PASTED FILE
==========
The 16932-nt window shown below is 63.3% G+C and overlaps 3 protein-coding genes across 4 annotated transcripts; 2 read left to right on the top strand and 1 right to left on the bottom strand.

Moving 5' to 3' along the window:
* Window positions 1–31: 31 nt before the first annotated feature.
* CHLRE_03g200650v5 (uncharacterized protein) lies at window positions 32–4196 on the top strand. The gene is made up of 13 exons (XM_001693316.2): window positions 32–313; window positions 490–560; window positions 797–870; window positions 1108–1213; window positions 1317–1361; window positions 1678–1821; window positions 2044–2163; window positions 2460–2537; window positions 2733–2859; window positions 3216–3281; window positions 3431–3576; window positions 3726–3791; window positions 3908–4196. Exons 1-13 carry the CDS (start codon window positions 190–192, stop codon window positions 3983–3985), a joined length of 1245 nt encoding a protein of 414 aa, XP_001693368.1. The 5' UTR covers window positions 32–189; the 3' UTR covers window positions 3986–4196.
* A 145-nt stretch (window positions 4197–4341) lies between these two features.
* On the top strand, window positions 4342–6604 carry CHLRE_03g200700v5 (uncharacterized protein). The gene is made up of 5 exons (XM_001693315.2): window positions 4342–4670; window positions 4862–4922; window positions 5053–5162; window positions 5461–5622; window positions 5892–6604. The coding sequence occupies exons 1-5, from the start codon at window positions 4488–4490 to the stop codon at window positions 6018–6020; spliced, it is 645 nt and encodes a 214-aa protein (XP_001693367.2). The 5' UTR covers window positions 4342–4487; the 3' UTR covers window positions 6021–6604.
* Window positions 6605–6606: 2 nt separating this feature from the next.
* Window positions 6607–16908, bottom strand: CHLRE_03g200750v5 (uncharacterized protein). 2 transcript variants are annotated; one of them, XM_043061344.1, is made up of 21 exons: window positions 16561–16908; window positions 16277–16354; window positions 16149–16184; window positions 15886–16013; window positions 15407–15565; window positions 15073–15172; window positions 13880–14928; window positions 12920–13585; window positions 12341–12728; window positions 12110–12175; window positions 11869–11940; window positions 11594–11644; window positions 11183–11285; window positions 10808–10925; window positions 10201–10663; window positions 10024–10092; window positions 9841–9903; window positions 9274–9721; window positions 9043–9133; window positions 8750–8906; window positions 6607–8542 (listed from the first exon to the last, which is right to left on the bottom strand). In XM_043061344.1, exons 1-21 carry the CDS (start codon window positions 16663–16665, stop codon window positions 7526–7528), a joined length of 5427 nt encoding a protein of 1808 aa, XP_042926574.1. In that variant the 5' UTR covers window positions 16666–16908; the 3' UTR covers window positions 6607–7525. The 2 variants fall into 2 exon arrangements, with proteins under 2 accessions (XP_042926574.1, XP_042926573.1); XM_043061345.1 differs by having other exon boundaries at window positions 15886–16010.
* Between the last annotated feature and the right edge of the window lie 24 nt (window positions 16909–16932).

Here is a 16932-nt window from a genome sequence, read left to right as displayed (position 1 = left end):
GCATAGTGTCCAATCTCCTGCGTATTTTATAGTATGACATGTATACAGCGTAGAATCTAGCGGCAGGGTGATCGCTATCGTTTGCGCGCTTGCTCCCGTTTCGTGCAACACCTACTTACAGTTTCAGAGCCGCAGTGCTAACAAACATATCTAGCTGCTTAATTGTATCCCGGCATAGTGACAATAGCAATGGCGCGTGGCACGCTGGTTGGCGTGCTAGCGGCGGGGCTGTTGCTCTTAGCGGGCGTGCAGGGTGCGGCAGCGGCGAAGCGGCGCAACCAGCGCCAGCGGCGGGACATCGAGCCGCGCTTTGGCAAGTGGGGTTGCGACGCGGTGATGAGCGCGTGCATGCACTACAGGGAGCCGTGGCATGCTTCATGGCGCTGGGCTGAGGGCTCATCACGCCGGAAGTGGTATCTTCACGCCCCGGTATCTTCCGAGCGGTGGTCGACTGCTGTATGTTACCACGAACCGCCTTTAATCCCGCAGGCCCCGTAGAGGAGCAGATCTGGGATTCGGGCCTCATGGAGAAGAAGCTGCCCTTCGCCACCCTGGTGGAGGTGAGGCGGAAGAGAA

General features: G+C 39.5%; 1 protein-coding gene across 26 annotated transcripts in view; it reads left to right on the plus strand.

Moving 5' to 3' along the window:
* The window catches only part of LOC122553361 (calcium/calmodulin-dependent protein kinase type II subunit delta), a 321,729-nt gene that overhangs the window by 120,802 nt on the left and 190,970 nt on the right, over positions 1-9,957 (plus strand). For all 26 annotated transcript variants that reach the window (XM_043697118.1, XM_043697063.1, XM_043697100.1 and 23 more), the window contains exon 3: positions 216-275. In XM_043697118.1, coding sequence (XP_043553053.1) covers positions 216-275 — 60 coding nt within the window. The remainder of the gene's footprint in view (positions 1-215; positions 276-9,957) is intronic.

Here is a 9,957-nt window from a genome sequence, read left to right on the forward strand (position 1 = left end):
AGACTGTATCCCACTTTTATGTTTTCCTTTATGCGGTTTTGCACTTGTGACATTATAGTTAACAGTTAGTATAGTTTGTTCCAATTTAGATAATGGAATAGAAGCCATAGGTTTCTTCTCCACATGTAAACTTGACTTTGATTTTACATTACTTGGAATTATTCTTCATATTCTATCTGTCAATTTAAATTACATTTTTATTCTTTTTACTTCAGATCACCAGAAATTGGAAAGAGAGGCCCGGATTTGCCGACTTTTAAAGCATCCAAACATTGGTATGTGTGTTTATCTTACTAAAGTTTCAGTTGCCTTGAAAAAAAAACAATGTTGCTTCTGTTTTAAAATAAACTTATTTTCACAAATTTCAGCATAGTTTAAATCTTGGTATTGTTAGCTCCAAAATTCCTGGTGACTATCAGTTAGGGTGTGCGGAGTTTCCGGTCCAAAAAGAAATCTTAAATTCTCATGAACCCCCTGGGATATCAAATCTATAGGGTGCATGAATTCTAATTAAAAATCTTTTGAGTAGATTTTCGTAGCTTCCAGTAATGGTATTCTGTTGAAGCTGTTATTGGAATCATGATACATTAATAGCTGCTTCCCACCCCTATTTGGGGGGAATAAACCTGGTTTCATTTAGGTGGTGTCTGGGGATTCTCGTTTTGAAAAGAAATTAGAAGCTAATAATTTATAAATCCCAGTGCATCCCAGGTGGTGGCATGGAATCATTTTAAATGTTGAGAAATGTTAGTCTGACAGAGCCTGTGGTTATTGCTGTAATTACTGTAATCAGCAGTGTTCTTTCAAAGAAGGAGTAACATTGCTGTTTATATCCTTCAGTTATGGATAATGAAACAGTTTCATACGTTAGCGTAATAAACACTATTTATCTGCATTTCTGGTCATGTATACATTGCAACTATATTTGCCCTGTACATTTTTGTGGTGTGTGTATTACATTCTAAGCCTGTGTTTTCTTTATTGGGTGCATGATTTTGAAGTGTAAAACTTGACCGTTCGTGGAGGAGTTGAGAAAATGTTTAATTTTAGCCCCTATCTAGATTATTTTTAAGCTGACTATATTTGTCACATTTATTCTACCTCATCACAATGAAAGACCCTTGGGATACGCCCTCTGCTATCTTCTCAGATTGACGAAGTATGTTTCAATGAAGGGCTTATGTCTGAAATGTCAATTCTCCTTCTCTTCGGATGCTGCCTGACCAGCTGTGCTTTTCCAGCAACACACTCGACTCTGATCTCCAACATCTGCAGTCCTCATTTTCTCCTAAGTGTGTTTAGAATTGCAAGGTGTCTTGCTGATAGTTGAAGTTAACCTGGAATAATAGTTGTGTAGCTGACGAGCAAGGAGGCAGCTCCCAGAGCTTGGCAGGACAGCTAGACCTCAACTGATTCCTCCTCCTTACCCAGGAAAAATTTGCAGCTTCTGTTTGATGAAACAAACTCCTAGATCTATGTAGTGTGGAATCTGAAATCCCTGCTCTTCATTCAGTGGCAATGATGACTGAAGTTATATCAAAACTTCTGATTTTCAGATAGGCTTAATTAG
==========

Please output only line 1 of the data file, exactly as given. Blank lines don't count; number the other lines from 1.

The 16932-nt window shown below is 63.3% G+C and overlaps 3 protein-coding genes across 4 annotated transcripts; 2 read left to right on the top strand and 1 right to left on the bottom strand.